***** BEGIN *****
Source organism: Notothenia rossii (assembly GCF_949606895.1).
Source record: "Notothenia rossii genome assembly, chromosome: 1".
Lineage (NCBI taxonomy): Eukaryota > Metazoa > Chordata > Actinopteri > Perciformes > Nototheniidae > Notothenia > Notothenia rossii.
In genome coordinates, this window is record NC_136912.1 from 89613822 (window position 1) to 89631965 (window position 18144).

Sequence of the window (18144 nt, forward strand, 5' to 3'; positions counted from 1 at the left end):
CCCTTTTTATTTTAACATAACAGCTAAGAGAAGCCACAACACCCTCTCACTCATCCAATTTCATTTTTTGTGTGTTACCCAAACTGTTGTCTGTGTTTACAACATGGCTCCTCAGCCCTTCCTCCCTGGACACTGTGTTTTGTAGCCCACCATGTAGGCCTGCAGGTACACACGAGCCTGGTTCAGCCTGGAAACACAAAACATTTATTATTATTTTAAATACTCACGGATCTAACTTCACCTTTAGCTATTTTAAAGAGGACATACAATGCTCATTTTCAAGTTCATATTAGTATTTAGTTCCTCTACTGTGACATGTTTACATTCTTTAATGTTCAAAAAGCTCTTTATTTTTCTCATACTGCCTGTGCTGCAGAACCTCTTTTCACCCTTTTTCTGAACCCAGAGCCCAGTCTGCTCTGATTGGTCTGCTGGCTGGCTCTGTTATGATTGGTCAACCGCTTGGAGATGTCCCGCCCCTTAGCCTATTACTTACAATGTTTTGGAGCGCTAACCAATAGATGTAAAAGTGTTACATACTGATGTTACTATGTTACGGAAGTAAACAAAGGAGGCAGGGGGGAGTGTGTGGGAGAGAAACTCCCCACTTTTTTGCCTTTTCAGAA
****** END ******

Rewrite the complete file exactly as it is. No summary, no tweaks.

Source organism: Notothenia rossii (assembly GCF_949606895.1).
Source record: "Notothenia rossii genome assembly, chromosome: 1".
Lineage (NCBI taxonomy): Eukaryota > Metazoa > Chordata > Actinopteri > Perciformes > Nototheniidae > Notothenia > Notothenia rossii.
In genome coordinates, this window is record NC_136912.1 from 89613822 (window position 1) to 89631965 (window position 18144).

Sequence of the window (18144 nt, forward strand, 5' to 3'; positions counted from 1 at the left end):
CCCTTTTTATTTTAACATAACAGCTAAGAGAAGCCACAACACCCTCTCACTCATCCAATTTCATTTTTTGTGTGTTACCCAAACTGTTGTCTGTGTTTACAACATGGCTCCTCAGCCCTTCCTCCCTGGACACTGTGTTTTGTAGCCCACCATGTAGGCCTGCAGGTACACACGAGCCTGGTTCAGCCTGGAAACACAAAACATTTATTATTATTTTAAATACTCACGGATCTAACTTCACCTTTAGCTATTTTAAAGAGGACATACAATGCTCATTTTCAAGTTCATATTAGTATTTAGTTCCTCTACTGTGACATGTTTACATTCTTTAATGTTCAAAAAGCTCTTTATTTTTCTCATACTGCCTGTGCTGCAGAACCTCTTTTCACCCTTTTTCTGAACCCAGAGCCCAGTCTGCTCTGATTGGTCTGCTGGCTGGCTCTGTTATGATTGGTCAACCGCTTGGAGATGTCCCGCCCCTTAGCCTATTACTTACAATGTTTTGGAGCGCTAACCAATAGATGTAAAAGTGTTACATACTGATGTTACTATGTTACGGAAGTAAACAAAGGAGGCAGGGGGGAGTGTGTGGGAGAGAAACTCCCCACTTTTTTGCCTTTTCAGAA